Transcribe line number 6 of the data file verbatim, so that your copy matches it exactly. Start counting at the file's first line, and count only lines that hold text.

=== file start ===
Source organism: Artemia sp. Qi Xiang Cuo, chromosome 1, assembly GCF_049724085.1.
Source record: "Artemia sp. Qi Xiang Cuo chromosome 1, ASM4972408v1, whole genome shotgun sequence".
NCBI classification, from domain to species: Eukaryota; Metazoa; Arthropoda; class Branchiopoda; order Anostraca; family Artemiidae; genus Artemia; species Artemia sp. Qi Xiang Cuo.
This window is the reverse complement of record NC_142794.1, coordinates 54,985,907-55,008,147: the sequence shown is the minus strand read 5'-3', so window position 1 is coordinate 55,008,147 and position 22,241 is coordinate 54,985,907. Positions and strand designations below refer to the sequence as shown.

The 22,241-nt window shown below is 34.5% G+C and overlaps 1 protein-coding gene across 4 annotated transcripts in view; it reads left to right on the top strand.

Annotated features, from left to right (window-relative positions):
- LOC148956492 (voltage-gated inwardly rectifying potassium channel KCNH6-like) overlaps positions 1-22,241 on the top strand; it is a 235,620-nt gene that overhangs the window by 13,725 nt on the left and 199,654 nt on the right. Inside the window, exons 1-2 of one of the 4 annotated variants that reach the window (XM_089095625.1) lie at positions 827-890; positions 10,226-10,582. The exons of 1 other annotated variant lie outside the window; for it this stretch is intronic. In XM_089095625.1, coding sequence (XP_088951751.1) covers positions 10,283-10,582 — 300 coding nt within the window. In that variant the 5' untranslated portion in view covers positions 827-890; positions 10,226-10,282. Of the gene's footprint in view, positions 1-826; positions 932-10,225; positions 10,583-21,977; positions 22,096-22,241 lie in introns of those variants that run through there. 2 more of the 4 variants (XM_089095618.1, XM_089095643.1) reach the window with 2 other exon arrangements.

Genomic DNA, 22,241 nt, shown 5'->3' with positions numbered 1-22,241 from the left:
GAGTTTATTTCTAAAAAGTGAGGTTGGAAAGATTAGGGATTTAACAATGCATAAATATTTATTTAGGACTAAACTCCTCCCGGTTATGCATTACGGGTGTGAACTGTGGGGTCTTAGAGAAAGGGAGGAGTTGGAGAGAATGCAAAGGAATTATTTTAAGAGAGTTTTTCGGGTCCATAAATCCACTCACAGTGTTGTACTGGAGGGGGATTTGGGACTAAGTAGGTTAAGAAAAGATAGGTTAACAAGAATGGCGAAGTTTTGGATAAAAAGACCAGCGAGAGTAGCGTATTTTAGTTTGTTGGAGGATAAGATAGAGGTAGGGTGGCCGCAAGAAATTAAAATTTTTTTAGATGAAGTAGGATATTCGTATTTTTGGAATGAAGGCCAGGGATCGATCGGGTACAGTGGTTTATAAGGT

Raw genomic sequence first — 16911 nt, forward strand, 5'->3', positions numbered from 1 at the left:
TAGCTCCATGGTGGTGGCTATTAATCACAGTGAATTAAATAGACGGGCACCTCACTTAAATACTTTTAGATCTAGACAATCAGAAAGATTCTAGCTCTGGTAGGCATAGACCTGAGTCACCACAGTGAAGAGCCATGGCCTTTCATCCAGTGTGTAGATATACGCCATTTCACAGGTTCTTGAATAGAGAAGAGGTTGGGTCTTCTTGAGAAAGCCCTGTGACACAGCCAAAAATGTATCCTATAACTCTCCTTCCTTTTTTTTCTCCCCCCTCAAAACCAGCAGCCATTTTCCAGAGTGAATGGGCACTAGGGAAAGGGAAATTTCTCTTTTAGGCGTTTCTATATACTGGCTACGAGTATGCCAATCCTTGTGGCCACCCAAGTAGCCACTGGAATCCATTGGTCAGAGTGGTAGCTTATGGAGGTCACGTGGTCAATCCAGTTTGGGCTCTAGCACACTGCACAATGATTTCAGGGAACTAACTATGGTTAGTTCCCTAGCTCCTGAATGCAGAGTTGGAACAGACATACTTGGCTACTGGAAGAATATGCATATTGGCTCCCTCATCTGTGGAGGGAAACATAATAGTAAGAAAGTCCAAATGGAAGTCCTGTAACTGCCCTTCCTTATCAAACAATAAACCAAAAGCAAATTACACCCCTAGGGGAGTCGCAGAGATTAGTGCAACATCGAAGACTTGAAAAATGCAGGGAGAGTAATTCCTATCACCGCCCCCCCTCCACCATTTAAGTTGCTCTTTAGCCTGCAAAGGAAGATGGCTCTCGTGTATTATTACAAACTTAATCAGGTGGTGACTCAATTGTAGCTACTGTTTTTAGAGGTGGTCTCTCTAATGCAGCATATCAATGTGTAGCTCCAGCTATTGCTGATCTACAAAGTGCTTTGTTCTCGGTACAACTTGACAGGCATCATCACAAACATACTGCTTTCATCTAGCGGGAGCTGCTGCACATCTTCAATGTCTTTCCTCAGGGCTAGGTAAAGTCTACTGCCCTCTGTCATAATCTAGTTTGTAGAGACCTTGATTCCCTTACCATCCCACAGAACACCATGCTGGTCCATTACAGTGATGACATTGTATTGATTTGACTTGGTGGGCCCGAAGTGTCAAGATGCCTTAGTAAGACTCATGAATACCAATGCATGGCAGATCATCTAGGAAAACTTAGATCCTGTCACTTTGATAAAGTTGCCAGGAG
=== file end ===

Annotated features, from left to right (window-relative positions):